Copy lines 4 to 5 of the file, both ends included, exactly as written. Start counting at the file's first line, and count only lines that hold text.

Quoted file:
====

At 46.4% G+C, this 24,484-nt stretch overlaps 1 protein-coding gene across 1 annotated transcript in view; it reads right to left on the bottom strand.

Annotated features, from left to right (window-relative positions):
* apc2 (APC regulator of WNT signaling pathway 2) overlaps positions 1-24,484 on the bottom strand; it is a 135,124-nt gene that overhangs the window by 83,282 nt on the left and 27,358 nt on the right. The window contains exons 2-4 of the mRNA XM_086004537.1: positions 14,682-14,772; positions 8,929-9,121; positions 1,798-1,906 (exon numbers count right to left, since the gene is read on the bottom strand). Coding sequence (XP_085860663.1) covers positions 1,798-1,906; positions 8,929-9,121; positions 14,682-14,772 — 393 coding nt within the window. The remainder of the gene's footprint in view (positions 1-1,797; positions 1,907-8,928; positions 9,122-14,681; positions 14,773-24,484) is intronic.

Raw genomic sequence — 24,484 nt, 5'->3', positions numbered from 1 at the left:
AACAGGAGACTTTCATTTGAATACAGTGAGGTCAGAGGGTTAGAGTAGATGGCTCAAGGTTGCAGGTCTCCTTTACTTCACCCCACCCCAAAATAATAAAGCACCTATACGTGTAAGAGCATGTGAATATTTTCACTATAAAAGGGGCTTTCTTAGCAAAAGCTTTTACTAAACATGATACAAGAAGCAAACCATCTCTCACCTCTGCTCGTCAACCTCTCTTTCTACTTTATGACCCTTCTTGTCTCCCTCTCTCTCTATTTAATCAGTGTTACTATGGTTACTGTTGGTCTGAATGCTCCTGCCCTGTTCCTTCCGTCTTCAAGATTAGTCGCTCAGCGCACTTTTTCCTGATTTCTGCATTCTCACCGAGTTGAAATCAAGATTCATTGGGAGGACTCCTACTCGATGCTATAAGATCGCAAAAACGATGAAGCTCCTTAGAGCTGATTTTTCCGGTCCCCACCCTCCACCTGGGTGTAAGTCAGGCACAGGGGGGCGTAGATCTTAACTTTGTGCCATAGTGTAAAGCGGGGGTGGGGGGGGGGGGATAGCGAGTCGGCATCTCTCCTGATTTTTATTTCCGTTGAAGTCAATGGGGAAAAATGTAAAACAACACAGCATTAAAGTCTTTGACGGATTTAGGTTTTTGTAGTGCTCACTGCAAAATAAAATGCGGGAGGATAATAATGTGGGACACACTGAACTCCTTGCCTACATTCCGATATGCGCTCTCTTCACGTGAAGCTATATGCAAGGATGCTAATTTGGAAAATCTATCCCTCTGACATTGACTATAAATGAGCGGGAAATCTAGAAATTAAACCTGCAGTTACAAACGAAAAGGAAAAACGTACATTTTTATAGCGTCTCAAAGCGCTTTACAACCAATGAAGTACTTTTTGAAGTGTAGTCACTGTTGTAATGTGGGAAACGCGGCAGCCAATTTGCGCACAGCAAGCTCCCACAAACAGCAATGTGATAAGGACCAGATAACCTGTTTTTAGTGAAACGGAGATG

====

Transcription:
Raw genomic sequence — 24,484 nt, 5'->3', positions numbered from 1 at the left:
AACAGGAGACTTTCATTTGAATACAGTGAGGTCAGAGGGTTAGAGTAGATGGCTCAAGGTTGCAGGTCTCCTTTACTTCACCCCACCCCAAAATAATAAAGCACCTATACGTGTAAGAGCATGTGAATATTTTCACTATAAAAGGGGCTTTCTTAGCAAAAGCTTTTACTAAACATGATACAAGAAGCAAACCATCTCTCACCTCTGCTCGTCAACCTCTCTTTCTACTTTATGACCCTTCTTGTCTCCCTCTCTCTCTATTTAATCAGTGTTACTATGGTTACTGTTGGTCTGAATGCTCCTGCCCTGTTCCTTCCGTCTTCAAGATTAGTCGCTCAGCGCACTTTTTCCTGATTTCTGCATTCTCACCGAGTTGAAATCAAGATTCATTGGGAGGACTCCTACTCGATGCTATAAGATCGCAAAAACGATGAAGCTCCTTAGAGCTGATTTTTCCGGTCCCCACCCTCCACCTGGGTGTAAGTCAGGCACAGGGGGGCGTAGATCTTAACTTTGTGCCATAGTGTAAAGCGGGGGTGGGGGGGGGGGGATAGCGAGTCGGCATCTCTCCTGATTTTTATTTCCGTTGAAGTCAATGGGGAAAAATGTAAAACAACACAGCATTAAAGTCTTTGACGGATTTAGGTTTTTGTAGTGCTCACTGCAAAATAAAATGCGGGAGGATAATAATGTGGGACACACTGAACTCCTTGCCTACATTCCGATATGCGCTCTCTTCACGTGAAGCTATATGCAAGGATGCTAATTTGGAAAATCTATCCCTCTGACATTGACTATAAATGAGCGGGAAATCTAGAAATTAAACCTGCAGTTACAAACGAAAAGGAAAAACGTACATTTTTATAGCGTCTCAAAGCGCTTTACAACCAATGAAGTACTTTTTGAAGTGTAGTCACTGTTGTAATGTGGGAAACGCGGCAGCCAATTTGCGCACAGCAAGCTCCCACAAACAGCAATGTGATAAGGACCAGATAACCTGTTTTTAGTGAAACGGAGATG